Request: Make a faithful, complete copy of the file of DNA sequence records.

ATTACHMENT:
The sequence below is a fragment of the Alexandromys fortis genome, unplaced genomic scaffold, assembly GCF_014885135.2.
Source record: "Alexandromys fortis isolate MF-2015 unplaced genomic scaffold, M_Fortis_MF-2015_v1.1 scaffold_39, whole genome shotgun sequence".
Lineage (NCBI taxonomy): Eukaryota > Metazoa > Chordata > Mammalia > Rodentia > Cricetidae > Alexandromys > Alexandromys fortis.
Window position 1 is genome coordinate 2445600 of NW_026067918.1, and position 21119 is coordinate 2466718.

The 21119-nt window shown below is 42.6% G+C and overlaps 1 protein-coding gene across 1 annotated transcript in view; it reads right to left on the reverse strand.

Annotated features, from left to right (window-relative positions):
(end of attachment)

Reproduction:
The sequence below is a fragment of the Alexandromys fortis genome, unplaced genomic scaffold, assembly GCF_014885135.2.
Source record: "Alexandromys fortis isolate MF-2015 unplaced genomic scaffold, M_Fortis_MF-2015_v1.1 scaffold_39, whole genome shotgun sequence".
Lineage (NCBI taxonomy): Eukaryota > Metazoa > Chordata > Mammalia > Rodentia > Cricetidae > Alexandromys > Alexandromys fortis.
Window position 1 is genome coordinate 2445600 of NW_026067918.1, and position 21119 is coordinate 2466718.

The 21119-nt window shown below is 42.6% G+C and overlaps 1 protein-coding gene across 1 annotated transcript in view; it reads right to left on the reverse strand.

Annotated features, from left to right (window-relative positions):